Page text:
Linton- Life in the Collections
59) Essays: Selected from the Writings, Literary, Political, and Religious.
Newcastle, London, New York 1882
This selection of essays, which were compiled from the six-volume edition of Mazzini’s Life and Writings (London, 1864 -70) appeared ten years after the author’s death. Linton esteemed Mazzini’s literary criticisms: “As a literary man he must take high rank. His comments on Dante, his criticisms of Goethe, Carlyle, and others, may be read for their purely literary merit as well as for their profound thought and critical perception. (...) His style, peculiarly his own, is vigorous, of the purest Italian (...), passionately earnest, yet ever the words well chosen and well marshaled, reminding the reader in their sustained lenght of sentence and vehemence of argument, intreaty or invective, of the mighty prose of Milton.” (Linton, European Republicans)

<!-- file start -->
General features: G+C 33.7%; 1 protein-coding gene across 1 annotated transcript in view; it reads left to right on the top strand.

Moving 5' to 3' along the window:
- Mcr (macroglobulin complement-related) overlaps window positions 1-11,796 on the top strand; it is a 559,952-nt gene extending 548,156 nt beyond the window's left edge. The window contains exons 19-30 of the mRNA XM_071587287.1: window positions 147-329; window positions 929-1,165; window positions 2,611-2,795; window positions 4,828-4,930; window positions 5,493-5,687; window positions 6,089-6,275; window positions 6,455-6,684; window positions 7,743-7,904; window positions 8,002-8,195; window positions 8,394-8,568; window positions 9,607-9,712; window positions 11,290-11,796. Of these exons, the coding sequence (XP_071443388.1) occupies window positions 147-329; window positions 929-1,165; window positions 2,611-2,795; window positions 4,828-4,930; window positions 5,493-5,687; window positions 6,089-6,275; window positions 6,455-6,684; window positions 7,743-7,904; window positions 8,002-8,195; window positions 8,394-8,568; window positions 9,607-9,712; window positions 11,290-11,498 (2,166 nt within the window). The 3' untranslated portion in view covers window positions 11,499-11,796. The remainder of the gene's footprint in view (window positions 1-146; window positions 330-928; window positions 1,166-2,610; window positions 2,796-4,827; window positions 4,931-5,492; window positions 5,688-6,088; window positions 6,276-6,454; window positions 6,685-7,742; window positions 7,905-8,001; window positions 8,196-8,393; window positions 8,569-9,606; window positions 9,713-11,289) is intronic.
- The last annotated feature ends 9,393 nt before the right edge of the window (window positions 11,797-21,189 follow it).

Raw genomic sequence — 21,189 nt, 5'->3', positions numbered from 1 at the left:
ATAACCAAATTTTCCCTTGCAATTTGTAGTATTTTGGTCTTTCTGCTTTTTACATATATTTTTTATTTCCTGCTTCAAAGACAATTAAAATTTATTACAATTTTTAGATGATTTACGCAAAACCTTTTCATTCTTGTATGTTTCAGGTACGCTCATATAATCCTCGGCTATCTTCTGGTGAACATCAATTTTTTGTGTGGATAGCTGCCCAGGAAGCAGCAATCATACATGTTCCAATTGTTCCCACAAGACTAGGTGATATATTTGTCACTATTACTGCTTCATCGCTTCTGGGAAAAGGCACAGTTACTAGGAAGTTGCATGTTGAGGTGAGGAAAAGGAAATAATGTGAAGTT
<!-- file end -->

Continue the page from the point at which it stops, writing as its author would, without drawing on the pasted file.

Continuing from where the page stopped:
The selection includes his clear-sighted warnings against the threats of Carlyle’s self-centred antidemocratic heroism, which he viewed as being inspired by “the evil genius of Goethe.” He held the German poet together with his great role model Byron for being the last representatives of a declining age of individuality, both being “noble monuments of feudal times.” In his article Byron and Goethe, which first appeared in the Monthly Chronicle in 1839, he characterizes the two as complementary poetic forces, which are united in their fatalism and egotism. Through their artistic excellence, they have exhausted in the author’s view “both forms of the poetry of individuality,” the more subjective, represented by Byron and the more objective, represented by Goethe, and have thus “completed the cycle of its poets, thereby reducing all followers in the same sphere to the subaltern position of imitators, and creating the necessity of a new order of poetry,” a poetry, which would no longer “teach us inactive contemplation.”